In addition, curved TVs, flexible displays, OLED TVs and other technologies are also in the FPD mix. “Five or 10 years ago we took the basic LCD technology and scaled it up to larger and larger substrates. That was the LCD story in a nutshell before the iPhone. Now, the technology is going in a number of directions,” said Max McDaniel, director and chief marketing officer for the Display Business Group at Applied Materials, one of the world’s largest FPD equipment makers.

But there are a number of challenges in terms of making next-generation displays. For example, an LCD TV consists of a number of pixels, which determine the resolution. Each pixel has a thin-film transistor (TFT) ranging from 2- to 1.5-micron geometries.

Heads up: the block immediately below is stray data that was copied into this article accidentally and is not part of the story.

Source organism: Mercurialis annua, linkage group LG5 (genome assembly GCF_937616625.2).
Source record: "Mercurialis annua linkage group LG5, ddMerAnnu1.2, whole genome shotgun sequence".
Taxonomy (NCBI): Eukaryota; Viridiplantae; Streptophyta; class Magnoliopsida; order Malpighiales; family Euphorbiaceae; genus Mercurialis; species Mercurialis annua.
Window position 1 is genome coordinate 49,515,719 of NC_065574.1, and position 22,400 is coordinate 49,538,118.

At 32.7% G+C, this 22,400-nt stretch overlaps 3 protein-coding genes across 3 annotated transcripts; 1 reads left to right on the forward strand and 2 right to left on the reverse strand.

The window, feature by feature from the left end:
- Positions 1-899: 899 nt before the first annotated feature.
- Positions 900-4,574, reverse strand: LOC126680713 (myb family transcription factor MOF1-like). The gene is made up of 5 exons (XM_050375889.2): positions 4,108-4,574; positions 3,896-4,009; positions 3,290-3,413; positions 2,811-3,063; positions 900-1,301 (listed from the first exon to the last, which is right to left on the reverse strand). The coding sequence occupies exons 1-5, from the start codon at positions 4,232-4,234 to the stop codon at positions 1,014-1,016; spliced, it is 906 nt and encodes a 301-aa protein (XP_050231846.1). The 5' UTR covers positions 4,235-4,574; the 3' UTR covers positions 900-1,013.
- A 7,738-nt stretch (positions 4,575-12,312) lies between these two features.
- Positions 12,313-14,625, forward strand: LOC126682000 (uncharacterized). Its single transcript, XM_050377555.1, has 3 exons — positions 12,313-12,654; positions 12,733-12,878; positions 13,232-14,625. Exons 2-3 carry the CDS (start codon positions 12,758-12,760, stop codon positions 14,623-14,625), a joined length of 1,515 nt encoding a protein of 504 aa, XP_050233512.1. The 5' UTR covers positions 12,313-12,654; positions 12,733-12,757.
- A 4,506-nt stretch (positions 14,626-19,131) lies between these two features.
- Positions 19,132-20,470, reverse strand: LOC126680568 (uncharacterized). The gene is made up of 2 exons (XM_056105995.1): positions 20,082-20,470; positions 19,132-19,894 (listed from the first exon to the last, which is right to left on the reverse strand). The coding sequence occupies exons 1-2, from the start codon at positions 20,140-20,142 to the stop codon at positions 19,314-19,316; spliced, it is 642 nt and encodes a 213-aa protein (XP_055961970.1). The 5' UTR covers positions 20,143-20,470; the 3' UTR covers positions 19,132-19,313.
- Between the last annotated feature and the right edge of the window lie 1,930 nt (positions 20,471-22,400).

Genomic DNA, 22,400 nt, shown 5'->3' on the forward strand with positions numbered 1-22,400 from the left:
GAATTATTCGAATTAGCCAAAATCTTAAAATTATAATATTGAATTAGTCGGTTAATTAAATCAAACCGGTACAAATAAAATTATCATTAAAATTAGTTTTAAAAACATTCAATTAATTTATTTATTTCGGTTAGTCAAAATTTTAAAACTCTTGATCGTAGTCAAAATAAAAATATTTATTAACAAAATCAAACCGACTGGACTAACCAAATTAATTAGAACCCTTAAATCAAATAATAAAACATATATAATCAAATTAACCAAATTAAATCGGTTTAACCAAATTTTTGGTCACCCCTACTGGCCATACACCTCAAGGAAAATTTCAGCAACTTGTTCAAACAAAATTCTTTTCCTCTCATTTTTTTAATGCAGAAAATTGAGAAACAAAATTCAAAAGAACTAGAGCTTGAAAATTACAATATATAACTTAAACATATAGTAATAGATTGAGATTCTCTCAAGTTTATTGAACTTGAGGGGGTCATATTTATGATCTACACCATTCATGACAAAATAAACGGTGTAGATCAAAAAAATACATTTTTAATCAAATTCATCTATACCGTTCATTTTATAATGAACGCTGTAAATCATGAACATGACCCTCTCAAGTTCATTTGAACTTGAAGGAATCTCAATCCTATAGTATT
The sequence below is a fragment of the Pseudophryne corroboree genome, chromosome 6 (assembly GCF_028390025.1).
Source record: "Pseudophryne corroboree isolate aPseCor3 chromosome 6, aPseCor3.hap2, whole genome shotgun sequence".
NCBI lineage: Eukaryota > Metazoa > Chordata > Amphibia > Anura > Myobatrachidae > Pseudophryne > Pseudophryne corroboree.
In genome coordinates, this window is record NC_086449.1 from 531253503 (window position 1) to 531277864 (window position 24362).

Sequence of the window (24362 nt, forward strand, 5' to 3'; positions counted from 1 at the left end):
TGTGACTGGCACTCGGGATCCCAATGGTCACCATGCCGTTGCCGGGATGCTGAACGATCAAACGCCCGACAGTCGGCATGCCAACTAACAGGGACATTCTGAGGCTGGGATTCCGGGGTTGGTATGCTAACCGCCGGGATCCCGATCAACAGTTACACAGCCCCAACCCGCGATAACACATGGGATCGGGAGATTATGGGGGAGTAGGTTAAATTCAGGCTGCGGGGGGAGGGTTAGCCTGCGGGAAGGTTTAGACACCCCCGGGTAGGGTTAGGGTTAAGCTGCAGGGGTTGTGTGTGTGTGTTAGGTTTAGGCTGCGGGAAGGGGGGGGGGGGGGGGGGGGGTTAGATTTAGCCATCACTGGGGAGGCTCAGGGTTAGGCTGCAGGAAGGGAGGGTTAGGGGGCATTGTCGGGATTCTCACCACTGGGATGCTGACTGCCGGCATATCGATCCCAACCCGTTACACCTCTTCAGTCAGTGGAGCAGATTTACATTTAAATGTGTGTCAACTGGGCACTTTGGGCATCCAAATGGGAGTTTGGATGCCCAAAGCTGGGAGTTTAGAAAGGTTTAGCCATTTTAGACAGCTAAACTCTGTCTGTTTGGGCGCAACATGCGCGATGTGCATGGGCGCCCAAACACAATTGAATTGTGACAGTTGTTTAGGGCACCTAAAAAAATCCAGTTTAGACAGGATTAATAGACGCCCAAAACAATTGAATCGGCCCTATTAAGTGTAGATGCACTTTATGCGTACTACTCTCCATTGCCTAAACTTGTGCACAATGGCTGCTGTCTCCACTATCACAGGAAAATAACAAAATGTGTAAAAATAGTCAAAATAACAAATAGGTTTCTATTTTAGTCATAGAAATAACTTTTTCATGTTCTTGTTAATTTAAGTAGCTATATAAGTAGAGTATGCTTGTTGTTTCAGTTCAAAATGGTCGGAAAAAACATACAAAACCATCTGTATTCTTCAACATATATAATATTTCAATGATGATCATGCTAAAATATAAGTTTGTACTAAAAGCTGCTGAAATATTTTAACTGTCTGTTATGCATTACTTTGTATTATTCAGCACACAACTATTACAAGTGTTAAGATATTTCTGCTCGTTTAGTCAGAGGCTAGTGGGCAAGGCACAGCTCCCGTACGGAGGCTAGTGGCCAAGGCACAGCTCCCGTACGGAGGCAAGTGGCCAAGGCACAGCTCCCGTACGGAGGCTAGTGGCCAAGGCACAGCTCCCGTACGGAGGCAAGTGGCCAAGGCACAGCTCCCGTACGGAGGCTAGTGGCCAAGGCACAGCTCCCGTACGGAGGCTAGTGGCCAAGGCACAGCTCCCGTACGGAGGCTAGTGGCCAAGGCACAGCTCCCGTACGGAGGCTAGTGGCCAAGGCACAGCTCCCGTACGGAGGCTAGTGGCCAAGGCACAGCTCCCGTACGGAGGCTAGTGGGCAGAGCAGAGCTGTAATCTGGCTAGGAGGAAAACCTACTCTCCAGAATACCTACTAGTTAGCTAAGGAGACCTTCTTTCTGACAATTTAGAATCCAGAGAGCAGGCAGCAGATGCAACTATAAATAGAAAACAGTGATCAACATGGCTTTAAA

To make displays, TFT arrays are processed using deposition, etch, lithography and other steps, which are similar to semiconductor fabrication. TFT arrays are typically based on amorphous silicon (a-Si).

The TFT LCD process itself takes place on an entire, and giant, sheet of glass or substrate. LCD glass substrates could go as large as 2,880 x 3,130mm, or 9.5- x 10-feet, which is roughly the size of a garage door.

“The processes don’t sound as hard as they are in semiconductors,” Applied’s McDaniel said. “But because you are doing them on such a large area, they are difficult. In displays, that’s our challenge.”

Watching the cycles
Another challenge is to deal with the topsy-turvy FPD cycles. After years of steady growth, the FPD market hit the wall in 2012. At that time, FPD equipment spending reached $3.3 billion, a 72% drop from 2011, according to Charles Annis, an analyst at IHS.